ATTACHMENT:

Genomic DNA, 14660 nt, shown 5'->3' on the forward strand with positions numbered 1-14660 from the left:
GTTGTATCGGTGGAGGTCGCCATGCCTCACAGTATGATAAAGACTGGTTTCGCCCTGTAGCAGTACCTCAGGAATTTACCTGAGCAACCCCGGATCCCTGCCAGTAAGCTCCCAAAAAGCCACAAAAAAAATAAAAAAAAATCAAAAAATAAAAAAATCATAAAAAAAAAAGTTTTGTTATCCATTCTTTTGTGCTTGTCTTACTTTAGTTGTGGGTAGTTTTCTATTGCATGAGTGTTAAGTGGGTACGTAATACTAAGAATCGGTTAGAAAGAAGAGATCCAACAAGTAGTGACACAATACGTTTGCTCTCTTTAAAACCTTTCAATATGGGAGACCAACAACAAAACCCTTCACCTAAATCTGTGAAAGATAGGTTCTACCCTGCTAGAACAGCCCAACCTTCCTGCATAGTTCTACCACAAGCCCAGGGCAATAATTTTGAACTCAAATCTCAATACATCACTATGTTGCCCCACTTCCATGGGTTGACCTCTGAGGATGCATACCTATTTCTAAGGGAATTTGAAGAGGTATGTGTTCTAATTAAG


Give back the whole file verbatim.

Genomic DNA, 14660 nt, shown 5'->3' on the forward strand with positions numbered 1-14660 from the left:
GTTGTATCGGTGGAGGTCGCCATGCCTCACAGTATGATAAAGACTGGTTTCGCCCTGTAGCAGTACCTCAGGAATTTACCTGAGCAACCCCGGATCCCTGCCAGTAAGCTCCCAAAAAGCCACAAAAAAAATAAAAAAAAATCAAAAAATAAAAAAATCATAAAAAAAAAAGTTTTGTTATCCATTCTTTTGTGCTTGTCTTACTTTAGTTGTGGGTAGTTTTCTATTGCATGAGTGTTAAGTGGGTACGTAATACTAAGAATCGGTTAGAAAGAAGAGATCCAACAAGTAGTGACACAATACGTTTGCTCTCTTTAAAACCTTTCAATATGGGAGACCAACAACAAAACCCTTCACCTAAATCTGTGAAAGATAGGTTCTACCCTGCTAGAACAGCCCAACCTTCCTGCATAGTTCTACCACAAGCCCAGGGCAATAATTTTGAACTCAAATCTCAATACATCACTATGTTGCCCCACTTCCATGGGTTGACCTCTGAGGATGCATACCTATTTCTAAGGGAATTTGAAGAGGTATGTGTTCTAATTAAG